Do Ebook Sales Hurt Paper Book Sales or is it all Instant Gratification?

The main problem with writing about specific ebook vs books sales issues as a self publisher is that my access to in-depth data is limited to my own titles. In this instance, I only have year over year comparisons available for two titles, taking the August 1st to October 27th time frame. Further complicating the comparison is the worldwide economic downturn that I'm estimating has shaved at least 25% off my sales in October.

Even for ebooks as low as $9.95 with the customer benefit of instant gratification, people are holding onto their credit cards a lot tighter than just a month ago. Since a high proportion of my sales are generated directly through my website, whether ebooks, direct sales or Amazon Associates sales, I get a sort of instant feedback on book market conditions that publishers who rely heavily on bookstores may not see, unless they are getting real-time sell through data. My website traffic levels are pretty much where I'd expect, visitors just aren't becoming buyers at the usual rate.

The two titles I have year over year data for are my POD publishing book and my computer business title. For shorthand, I'll refer to them as POD and CB. In the last 90 days, I sold 35 ebook versions of POD (15 outside of the US) and 31 paper copies through Amazon Associates. During the same period last year when there was no ebook version for sale, I sold 53 copies through Amazon Associates. In the same time period, I sold 62 ebook versions of CB (13 outside the US) and 23 paper copies through Amazon Associates, while in the previous year I sold 52 copies through Amazon Associates.

So the quick math would imply that I lost 51 paper book sales, but gained 97 ebook sales, where the ebook sales are a little more profitable. If we eliminate the overseas sales for these two titles since those buyers wouldn't be a good match for the US Amazon Associates referrals (28 copies), I'm still generating more sales through offering ebook versions. While the overall numbers are small, the percentage differences are very large.

The caveats even on this limited data set are many, including the fact that the paper version of POD was updated this year while the paper version of CB was not, making CB with its 2002 copyright date a harder sale on Amazon with every passing year. But the bigger caveat which stands repeating is that October sales have been depressed by the global economy. Even Saudi Arabia (where I got a second sale this morning) has seen their stock market fall 50%.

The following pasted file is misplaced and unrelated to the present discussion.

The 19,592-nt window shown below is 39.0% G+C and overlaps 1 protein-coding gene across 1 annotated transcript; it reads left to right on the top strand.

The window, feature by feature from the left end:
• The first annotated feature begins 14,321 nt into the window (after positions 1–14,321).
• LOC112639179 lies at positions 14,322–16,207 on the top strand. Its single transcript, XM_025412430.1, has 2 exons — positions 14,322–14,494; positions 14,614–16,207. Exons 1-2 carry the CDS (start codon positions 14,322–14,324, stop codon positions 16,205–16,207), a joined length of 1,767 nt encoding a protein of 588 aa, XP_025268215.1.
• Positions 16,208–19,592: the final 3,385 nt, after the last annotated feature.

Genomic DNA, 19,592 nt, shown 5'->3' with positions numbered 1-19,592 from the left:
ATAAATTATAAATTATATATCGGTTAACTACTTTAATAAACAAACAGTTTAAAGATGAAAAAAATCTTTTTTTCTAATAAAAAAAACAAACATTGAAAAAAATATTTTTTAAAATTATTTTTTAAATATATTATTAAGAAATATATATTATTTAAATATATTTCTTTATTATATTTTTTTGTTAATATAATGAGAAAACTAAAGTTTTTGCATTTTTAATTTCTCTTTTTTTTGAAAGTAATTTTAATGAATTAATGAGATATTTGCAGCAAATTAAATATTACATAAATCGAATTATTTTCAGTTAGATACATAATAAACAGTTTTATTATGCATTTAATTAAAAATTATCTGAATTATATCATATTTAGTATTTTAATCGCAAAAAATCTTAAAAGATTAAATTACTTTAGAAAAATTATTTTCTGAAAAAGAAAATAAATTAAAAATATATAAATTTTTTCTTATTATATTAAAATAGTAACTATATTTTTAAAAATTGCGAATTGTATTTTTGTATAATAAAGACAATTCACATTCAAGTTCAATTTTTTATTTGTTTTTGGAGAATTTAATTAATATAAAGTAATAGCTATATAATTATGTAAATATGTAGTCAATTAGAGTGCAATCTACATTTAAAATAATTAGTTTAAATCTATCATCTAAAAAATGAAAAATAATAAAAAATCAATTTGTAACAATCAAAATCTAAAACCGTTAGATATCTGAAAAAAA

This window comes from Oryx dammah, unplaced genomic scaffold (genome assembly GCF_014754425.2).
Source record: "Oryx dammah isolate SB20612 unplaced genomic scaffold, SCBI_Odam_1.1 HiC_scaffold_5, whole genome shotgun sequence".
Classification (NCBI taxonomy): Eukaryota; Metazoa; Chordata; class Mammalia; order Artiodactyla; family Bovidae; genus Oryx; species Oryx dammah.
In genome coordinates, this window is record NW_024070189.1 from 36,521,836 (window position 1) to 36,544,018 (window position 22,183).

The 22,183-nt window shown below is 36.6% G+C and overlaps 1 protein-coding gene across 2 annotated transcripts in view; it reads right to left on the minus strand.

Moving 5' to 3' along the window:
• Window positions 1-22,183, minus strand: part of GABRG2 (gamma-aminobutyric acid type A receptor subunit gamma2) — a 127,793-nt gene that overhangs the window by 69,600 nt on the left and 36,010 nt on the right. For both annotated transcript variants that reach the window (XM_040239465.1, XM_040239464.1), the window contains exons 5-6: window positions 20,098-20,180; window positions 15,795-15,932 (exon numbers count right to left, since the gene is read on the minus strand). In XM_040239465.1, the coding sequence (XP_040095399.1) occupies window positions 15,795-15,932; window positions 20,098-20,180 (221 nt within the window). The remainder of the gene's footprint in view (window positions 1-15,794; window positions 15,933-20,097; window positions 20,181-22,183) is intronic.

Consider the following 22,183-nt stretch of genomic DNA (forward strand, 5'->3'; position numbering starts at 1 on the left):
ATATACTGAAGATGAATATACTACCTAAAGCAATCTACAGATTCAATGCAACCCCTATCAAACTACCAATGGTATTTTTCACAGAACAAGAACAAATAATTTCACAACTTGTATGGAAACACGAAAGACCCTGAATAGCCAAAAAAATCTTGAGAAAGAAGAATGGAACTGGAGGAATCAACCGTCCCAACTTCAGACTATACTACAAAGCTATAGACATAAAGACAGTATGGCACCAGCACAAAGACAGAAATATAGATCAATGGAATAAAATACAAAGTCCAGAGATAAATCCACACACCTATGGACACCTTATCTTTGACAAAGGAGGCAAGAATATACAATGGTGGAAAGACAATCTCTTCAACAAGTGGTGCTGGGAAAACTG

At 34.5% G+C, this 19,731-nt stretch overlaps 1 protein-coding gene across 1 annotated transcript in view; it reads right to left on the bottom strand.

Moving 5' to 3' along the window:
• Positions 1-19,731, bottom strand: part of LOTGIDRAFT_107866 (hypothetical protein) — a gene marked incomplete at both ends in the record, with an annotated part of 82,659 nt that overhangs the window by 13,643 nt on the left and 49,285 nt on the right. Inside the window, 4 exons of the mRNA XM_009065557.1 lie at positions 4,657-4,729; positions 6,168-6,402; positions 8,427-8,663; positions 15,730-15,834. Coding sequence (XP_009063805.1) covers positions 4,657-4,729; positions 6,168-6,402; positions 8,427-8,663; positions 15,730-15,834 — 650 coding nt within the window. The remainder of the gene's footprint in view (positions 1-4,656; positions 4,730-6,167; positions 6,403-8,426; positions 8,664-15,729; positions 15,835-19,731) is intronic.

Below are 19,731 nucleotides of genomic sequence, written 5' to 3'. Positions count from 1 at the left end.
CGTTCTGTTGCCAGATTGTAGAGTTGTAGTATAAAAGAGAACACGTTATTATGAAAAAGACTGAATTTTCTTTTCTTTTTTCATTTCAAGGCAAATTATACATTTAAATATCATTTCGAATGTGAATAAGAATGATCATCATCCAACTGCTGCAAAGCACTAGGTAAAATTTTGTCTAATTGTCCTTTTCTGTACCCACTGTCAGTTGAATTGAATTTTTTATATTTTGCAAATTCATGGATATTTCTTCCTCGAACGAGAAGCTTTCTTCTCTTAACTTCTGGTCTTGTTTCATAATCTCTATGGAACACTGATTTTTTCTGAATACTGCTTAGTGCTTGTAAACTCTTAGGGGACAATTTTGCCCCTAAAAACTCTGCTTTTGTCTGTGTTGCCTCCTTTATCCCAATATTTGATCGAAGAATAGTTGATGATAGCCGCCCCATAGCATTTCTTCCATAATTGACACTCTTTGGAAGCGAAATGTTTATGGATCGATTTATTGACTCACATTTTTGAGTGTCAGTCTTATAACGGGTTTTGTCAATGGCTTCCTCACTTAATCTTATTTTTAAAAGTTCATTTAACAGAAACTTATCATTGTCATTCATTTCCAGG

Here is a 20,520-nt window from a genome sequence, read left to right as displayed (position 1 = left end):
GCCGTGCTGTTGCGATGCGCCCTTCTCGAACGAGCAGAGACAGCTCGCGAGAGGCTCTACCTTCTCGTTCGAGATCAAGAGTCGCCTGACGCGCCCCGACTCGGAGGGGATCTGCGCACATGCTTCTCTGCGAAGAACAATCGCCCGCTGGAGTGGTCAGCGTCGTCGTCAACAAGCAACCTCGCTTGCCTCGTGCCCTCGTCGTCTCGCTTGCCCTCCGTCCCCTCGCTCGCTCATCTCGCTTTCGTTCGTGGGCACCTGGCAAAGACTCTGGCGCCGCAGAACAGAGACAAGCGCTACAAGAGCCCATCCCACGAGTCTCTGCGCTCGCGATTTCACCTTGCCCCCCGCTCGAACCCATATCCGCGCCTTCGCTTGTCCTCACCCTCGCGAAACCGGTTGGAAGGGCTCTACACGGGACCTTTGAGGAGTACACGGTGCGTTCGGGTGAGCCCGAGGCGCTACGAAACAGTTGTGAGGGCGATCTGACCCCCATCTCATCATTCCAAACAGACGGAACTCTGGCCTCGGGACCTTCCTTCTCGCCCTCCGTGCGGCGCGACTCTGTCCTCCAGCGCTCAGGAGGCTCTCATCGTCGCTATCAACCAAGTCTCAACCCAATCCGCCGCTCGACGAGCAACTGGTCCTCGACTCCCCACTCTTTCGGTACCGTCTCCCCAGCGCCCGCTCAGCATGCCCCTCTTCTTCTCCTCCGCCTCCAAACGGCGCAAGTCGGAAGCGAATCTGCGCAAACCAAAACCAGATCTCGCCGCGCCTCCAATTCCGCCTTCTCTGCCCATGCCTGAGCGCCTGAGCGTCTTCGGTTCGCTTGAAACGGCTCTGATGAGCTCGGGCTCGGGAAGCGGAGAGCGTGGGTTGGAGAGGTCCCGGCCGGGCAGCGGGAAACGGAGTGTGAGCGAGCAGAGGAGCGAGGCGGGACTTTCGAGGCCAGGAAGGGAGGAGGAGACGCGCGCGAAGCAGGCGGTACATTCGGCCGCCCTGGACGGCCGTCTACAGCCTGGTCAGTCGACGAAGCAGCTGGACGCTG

Another consideration is whether steering some sales away from Amazon is hurting the visibility of my titles there. It doesn't matter in the case of CB which is the #1 title in a tiny and ever-shrinking market, but in the case of POD it's possible that I'm losing a little traction. It's very hard to say because the top book in that segment, Aaron Shepard's "Aiming at Amazon" has been unavailable for several months while he revises the text. But as long as the visibility damage is limited, it's more than offset in my mind by the diversification offered by ebooks. And as testified by a US based customer of POD in an e-mail this weekend, he bought the ebook for instant gratification. Even Amazon Prime shipping can't compete with ebooks.

To put a country with a concept, I'm going to conclude by pasting in the list of countries where people have purchased at least one e-book, which is now 40 strong. The numbers in the parenthesis () are the totals for those countries:

Australia (21)
Austria (2)
Belgium (4)
Brazil (2)
Canada (20)
Costa Rica
Denmark (2)
France (2)
Great Britain (48)
Ireland (9)
Italy (5)
Mexico (2)
Malaysia (2)
Netherlands (4)
New Zealand (2)
Papua New Guinea
Saudi Arabia (2)
Spain (3)
Sri Lanka
Thailand (2)
Trinidad and Tobago

400th Executive Staff And Strategic Editorial Board Meeting

Blogger informs me that this is the 400th post to the self publishing blog. There's something scary about that, especially since the law of diminishing search engine returns took over around 350 posts ago, but I suppose it's not as frightening as being a long-time newspaper columnist or cartoonist. My first reaction to the impending anniversary was to produce a little lecture about the dangers of falling into a rut in your publishing business and writing life:

But on further reflection, especially thinking about some of my earlier posts making fun of big trade publishers and their staff meetings , it occurred to me that this blog has become the Foner Books executive staff and editorial board meeting all rolled up in one. While most self publishers don't think of themselves as publishing executives, it's a fair description if your publishing business is a going concern, and those of us functioning as sole proprietors pay an appreciably higher tax rate than the corporate trade publishing executives. So, from the nuts-and-bolts of my publishing business to blue sky projects for the future, this blog replaces the strategic staff meetings with coffee and donuts I'd be holding if I had an office in Manhattan.